Why wasn’t Theran seeing any of this? The man was supposed to be ruling this town. Why wasn’t he heeding warnings that were so clear? Grayhaven was the capital of Dena Nehele. When Cassidy left a few weeks ago, there were signs of people shaking off the years of war and the decades of abuse at the hands of twisted Queens. Now shops that had been open were closed, empty. Now people hurried along the walks with the same hunched wariness that had been typical of the people everywhere in Dena Nehele.
What was Theran doing that people were reacting this way? Ranon didn’t like him, but that was a clash of personalities. It didn’t mean Theran wasn’t a good man or a good Warlord Prince. So why wasn’t hedoing something to fix whatever this was?
Ranon continued riding through the streets, becoming more and more edgy. Enemy camp. Enemy ground. His instincts shouldn’t be telling him those things, but he could feel himself preparing for a fight.
When he reached the guardhouse that marked the line that separated the landen part of town from the Blood, he hesitated for a long moment before he urged his horse forward and continued down the street.
There was an ugly feeling here. As he rode toward the craftsmen’s courtyard, he created a skintight Opal shield around himself. Where were the craftsmen? Where was the merchandise?
He looked over at the area that had been occupied by the weaver family and saw James Weaver step toward him, looking grim, angry, and battle-hard.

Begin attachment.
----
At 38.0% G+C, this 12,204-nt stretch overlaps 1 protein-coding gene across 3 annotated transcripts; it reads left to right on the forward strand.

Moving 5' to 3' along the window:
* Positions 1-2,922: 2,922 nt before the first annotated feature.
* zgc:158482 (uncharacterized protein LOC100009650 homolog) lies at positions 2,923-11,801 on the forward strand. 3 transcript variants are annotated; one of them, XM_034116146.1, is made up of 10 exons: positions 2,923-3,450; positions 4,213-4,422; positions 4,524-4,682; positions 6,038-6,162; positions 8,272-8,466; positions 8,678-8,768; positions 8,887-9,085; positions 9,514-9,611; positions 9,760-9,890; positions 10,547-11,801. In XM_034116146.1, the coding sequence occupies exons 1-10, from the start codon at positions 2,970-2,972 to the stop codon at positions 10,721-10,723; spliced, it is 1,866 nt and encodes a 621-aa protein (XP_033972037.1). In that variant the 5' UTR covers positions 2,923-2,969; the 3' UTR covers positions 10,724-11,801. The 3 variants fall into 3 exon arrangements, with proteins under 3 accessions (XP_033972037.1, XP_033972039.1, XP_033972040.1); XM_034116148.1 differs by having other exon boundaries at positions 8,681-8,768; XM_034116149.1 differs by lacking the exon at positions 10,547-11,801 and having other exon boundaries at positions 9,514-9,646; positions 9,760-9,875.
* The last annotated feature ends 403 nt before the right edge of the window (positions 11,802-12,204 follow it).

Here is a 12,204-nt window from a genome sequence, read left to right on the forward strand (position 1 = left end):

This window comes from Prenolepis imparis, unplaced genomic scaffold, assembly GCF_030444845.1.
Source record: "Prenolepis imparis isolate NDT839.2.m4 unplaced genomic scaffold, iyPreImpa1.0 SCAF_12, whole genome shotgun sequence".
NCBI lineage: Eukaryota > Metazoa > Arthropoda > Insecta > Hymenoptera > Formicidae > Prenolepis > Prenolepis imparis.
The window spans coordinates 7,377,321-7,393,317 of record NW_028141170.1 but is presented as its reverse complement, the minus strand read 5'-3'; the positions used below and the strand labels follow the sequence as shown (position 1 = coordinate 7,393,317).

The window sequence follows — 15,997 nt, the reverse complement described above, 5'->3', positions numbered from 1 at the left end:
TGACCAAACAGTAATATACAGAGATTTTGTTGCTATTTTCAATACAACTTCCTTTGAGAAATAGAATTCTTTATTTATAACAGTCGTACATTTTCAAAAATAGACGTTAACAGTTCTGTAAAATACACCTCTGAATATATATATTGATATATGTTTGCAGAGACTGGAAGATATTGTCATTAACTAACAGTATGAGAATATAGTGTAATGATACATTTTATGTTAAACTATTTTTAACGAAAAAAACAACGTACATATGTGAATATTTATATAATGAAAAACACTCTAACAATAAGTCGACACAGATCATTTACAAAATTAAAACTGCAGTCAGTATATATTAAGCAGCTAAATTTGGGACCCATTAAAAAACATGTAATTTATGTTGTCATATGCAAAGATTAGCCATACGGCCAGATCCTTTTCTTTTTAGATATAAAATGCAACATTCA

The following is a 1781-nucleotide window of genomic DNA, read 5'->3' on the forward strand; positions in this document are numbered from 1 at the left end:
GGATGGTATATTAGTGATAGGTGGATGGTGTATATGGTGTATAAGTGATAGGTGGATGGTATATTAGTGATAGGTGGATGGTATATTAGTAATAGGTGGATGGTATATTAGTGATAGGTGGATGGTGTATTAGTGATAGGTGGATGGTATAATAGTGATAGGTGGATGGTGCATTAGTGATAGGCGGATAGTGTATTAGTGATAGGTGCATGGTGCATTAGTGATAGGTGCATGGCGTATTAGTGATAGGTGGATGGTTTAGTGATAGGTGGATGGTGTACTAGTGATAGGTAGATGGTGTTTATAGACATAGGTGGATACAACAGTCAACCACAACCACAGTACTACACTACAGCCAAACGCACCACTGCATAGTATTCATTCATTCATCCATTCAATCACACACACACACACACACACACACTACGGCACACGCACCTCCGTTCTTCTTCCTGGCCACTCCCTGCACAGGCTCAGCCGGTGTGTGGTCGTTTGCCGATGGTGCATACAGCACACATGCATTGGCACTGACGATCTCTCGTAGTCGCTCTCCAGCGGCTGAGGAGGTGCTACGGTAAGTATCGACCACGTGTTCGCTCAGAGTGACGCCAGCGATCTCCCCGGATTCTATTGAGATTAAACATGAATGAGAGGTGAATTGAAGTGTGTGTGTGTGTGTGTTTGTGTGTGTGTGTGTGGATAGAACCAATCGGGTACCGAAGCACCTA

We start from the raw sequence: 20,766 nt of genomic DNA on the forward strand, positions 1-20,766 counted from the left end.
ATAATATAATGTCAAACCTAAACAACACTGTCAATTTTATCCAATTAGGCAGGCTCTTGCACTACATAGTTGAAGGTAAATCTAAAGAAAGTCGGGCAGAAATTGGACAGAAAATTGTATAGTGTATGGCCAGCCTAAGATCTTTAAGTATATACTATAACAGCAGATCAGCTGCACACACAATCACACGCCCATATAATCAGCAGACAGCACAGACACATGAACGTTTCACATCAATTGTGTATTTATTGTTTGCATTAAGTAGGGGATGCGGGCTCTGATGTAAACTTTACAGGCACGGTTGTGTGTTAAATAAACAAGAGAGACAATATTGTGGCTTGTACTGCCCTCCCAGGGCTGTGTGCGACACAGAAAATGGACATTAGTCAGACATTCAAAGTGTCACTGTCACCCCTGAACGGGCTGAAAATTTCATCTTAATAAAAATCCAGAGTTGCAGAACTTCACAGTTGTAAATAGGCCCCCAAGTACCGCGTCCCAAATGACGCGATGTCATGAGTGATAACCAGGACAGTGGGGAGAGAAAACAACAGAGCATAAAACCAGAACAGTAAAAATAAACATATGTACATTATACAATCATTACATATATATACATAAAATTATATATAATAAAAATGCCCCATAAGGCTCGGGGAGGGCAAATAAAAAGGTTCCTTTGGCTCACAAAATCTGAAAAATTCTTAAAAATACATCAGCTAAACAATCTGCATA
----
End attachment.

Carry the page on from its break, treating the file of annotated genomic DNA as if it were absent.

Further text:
“Prince,” James said, “I would speak to you.” He caught himself, as if just realizing he’d issued a kind of challenge. Then he added, “If you will permit it.”
Ranon stared at the man, assessing the temper he saw in those eyes. He and Shira had come here often while Shira was healing JuliDee’s face and checking the eye that had almost been lost because of two Warlord pricks. Those sessions, and his and Shira’s presence among these people, had become cordial enough that Shira would have a cup of tea with the wife and daughter while James shared a glass of ale with him.
So what would putthat look in a man’s eyes? Why would there be so much tension just because one of the Blood rode by?
The answer came to him. He was off his horse and grabbing James’s arms so fast the other man didn’t have time to react.
“Is something wrong with your family? Is that why they aren’t with you? Your wife? Has something happened to your daughter, your son?”
James relaxed. “They’re all well, Prince. I thank you for asking.” Then he looked uneasy, so when he stepped back, Ranon let him go. “The Rose Queen stood up for us landens, and your Lady healed my little girl. You helped me and mine, so I thought . . . fair warning, like.”
“Fair warning about what?” Ranon felt a chill settle in his gut.
“When Prince Grayhaven’s bitch takes control of Dena Nehele, there’s going to be another uprising. And this time it won’t end until all of us are dead—or all of you.”
Ranon stared at James, shocked speechless. Then he shook his head. “Cassidy’s court stands. She rules everything but this town, which is under Prince Grayhaven’s control. Kermilla isn’t going to rule Dena Nehele.”
“She says she is.”
No.It wasn’t just that he wanted Cassie to rule; the thought of Kermilla ruling filled him with dread.
“Thing is,” James said, “I’m tired of destroying, tired of fighting and killing. But if it has to be done again, I’d rather fightfor something than against something.”